Massai (Numbers 33:1-36:13*) begins listing the 42 different journeys the Jews traversed during their 40 years in the desert. Then, G-d commands that after the Jews cross the Jordan to conquer the land of Canaan, they must completely drive out the inhabitants and destroy all idolatry. The Land is then to be divided according to tribes and families through a special type of Divinely conducted lottery system. G-d also defines the specific borders of the Land and lists leaders from each tribe who will help parcel out the Land. The Levites are to be given 48 residential cities. These include 6 cities of refuge-havens to which the accidental murderer escapes from the blood avenger, a relative of the killed. Here are detailed many laws concerning intentional and unintentional bloodshed. The parsha ends with the tribe of Menashe complaining that their tribal inheritance would be diminished due to the daughters of Tzelofchad inheriting their father's portion. The sisters are told that if they want to keep the inheritance, they must marry only men from their own tribe ensuring that their sons who inherit the land would also be from the tribe of Menashe.
*With the last verse, we complete the book of Bamidbar (Numbers). Chazak, Chazak, Venitchazek!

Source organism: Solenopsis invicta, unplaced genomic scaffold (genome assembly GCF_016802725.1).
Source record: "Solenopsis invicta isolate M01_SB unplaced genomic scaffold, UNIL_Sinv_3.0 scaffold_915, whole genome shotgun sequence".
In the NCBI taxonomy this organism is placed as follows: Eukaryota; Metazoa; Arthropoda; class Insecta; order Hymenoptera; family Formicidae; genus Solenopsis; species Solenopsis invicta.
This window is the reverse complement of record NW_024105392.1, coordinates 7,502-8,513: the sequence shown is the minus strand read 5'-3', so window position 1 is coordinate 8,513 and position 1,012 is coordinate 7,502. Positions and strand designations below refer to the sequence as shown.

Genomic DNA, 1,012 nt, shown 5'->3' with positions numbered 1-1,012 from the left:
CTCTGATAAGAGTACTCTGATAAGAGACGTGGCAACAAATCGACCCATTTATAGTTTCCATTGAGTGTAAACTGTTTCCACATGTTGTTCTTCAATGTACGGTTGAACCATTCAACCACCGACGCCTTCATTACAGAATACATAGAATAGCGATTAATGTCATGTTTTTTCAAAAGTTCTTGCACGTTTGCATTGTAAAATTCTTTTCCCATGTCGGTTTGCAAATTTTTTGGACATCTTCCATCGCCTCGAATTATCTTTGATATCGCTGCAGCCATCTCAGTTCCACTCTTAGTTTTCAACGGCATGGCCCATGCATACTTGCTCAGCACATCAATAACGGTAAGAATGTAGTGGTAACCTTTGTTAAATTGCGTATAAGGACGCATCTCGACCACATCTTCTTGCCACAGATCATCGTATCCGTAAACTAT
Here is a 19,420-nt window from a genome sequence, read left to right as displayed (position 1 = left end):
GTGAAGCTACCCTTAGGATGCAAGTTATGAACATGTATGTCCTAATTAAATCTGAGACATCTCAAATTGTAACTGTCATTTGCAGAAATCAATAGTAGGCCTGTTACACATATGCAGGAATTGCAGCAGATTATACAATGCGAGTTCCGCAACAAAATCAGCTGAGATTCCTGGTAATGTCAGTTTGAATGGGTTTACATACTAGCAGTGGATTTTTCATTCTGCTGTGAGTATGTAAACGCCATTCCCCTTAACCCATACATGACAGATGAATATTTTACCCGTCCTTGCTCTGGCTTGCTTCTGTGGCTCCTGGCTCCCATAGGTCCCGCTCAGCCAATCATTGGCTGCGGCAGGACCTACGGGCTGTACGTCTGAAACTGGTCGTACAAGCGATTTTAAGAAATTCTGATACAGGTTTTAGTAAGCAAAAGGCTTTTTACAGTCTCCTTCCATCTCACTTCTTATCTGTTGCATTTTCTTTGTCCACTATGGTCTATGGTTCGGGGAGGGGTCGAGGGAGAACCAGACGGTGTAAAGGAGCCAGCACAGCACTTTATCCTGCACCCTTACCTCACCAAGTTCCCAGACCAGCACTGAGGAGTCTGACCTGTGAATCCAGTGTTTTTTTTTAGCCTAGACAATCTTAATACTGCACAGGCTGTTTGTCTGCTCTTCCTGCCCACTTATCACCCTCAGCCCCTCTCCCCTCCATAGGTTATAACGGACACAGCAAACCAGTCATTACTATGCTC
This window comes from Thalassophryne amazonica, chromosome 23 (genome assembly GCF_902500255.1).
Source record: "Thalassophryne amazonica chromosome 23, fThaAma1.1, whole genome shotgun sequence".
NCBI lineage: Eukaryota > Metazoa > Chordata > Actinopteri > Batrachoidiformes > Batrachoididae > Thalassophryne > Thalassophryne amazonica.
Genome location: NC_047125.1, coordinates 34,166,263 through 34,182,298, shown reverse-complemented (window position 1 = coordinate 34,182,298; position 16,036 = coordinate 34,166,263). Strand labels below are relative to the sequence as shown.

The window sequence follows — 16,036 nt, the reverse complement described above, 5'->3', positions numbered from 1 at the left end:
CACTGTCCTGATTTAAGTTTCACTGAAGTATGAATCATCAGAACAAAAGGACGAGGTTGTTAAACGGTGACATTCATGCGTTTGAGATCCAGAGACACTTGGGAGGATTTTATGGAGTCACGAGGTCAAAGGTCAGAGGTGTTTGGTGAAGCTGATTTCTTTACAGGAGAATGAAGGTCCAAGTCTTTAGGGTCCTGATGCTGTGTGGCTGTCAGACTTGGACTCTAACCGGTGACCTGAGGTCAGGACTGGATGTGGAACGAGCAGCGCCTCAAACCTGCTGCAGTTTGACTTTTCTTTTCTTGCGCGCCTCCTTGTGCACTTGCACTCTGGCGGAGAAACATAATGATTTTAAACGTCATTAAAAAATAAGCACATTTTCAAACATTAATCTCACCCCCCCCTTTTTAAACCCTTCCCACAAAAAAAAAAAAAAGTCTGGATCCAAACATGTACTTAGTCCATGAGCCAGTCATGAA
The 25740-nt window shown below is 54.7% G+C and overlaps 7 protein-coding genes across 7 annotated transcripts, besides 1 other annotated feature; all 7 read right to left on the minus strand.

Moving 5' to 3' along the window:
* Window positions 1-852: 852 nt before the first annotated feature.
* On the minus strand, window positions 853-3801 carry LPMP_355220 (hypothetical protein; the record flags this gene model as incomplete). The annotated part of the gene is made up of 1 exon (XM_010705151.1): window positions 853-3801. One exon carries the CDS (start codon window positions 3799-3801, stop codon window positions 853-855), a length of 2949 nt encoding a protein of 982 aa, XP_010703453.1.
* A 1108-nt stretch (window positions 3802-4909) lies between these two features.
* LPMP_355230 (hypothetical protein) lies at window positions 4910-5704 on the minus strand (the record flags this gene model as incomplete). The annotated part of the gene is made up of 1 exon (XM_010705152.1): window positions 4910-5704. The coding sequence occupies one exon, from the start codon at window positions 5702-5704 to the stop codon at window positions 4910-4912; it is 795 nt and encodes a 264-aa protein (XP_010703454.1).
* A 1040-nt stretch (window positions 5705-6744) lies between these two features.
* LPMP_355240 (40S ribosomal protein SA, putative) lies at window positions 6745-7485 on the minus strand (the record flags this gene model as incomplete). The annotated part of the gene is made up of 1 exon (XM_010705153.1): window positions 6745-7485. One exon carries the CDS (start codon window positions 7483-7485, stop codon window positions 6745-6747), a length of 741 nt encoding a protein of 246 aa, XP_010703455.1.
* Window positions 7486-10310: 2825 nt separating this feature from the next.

FROM THE CHASSIDIC REBBES (V:42.43-62/Matot/Massai)


"To execute the vengeance of G-d on Midian." (31:3)

The name "Midian" comes from the root "madon," meaning quarrel and strife. Midian symbolizes contention and unwarranted hatred. The war against Midian is truly "the vengeance of G-d." For, there is nothing so opposed to G-d as dissention and needless hatred.

(Sefer HaMaamarim)


"Aaron the Priest went up onto Mount Hor at the command of G-d and died there... in the fifth month on the first of the month." (33:38)

Our Sages said, "the death of the righteous is equal to the burning of [the Holy Temple." The fifth month is the month of Av, the month in which the Holy Temple was burned and destroyed. Another connection between Aaron's death and the burning of the Temple is as follows: The Second Temple, in particular, was destroyed because of causeless hatred. The remedy for causeless hatred is unwarranted love, which was exemplified by Aaron. Aaron "loved peace, pursued peace, loved all creatures and brought them closer to the Torah."